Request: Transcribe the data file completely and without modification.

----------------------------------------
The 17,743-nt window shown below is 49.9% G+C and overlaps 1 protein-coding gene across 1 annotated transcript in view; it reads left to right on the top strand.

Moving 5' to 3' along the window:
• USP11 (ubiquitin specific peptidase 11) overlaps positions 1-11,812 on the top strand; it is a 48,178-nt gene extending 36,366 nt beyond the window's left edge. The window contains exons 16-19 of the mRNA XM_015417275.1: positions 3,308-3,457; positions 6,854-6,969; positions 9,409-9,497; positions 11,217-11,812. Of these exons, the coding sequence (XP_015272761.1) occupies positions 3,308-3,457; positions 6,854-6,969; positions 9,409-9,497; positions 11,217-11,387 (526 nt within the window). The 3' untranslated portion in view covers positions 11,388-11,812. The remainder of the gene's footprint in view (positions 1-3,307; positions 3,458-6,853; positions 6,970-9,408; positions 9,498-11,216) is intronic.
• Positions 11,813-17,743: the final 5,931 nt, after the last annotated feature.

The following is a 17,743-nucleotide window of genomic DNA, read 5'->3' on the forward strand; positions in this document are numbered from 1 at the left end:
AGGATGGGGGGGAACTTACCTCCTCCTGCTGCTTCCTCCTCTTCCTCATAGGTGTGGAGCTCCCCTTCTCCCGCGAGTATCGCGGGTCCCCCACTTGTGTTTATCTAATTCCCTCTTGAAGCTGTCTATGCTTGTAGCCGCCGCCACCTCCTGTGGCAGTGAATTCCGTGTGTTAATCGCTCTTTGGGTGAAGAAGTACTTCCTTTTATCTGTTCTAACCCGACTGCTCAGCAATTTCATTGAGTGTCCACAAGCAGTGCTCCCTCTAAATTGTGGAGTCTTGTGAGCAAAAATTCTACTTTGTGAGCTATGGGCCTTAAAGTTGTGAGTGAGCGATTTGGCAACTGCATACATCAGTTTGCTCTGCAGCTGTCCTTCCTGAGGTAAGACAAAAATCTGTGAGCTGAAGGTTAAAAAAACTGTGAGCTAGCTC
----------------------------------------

The 17,743-nt window shown below is 49.9% G+C and overlaps 1 protein-coding gene across 1 annotated transcript in view; it reads left to right on the top strand.

Moving 5' to 3' along the window:
• USP11 (ubiquitin specific peptidase 11) overlaps positions 1-11,812 on the top strand; it is a 48,178-nt gene extending 36,366 nt beyond the window's left edge. The window contains exons 16-19 of the mRNA XM_015417275.1: positions 3,308-3,457; positions 6,854-6,969; positions 9,409-9,497; positions 11,217-11,812. Of these exons, the coding sequence (XP_015272761.1) occupies positions 3,308-3,457; positions 6,854-6,969; positions 9,409-9,497; positions 11,217-11,387 (526 nt within the window). The 3' untranslated portion in view covers positions 11,388-11,812. The remainder of the gene's footprint in view (positions 1-3,307; positions 3,458-6,853; positions 6,970-9,408; positions 9,498-11,216) is intronic.
• Positions 11,813-17,743: the final 5,931 nt, after the last annotated feature.

The following is a 17,743-nucleotide window of genomic DNA, read 5'->3' on the forward strand; positions in this document are numbered from 1 at the left end:
AGGATGGGGGGGAACTTACCTCCTCCTGCTGCTTCCTCCTCTTCCTCATAGGTGTGGAGCTCCCCTTCTCCCGCGAGTATCGCGGGTCCCCCACTTGTGTTTATCTAATTCCCTCTTGAAGCTGTCTATGCTTGTAGCCGCCGCCACCTCCTGTGGCAGTGAATTCCGTGTGTTAATCGCTCTTTGGGTGAAGAAGTACTTCCTTTTATCTGTTCTAACCCGACTGCTCAGCAATTTCATTGAGTGTCCACAAGCAGTGCTCCCTCTAAATTGTGGAGTCTTGTGAGCAAAAATTCTACTTTGTGAGCTATGGGCCTTAAAGTTGTGAGTGAGCGATTTGGCAACTGCATACATCAGTTTGCTCTGCAGCTGTCCTTCCTGAGGTAAGACAAAAATCTGTGAGCTGAAGGTTAAAAAAACTGTGAGCTAGCTC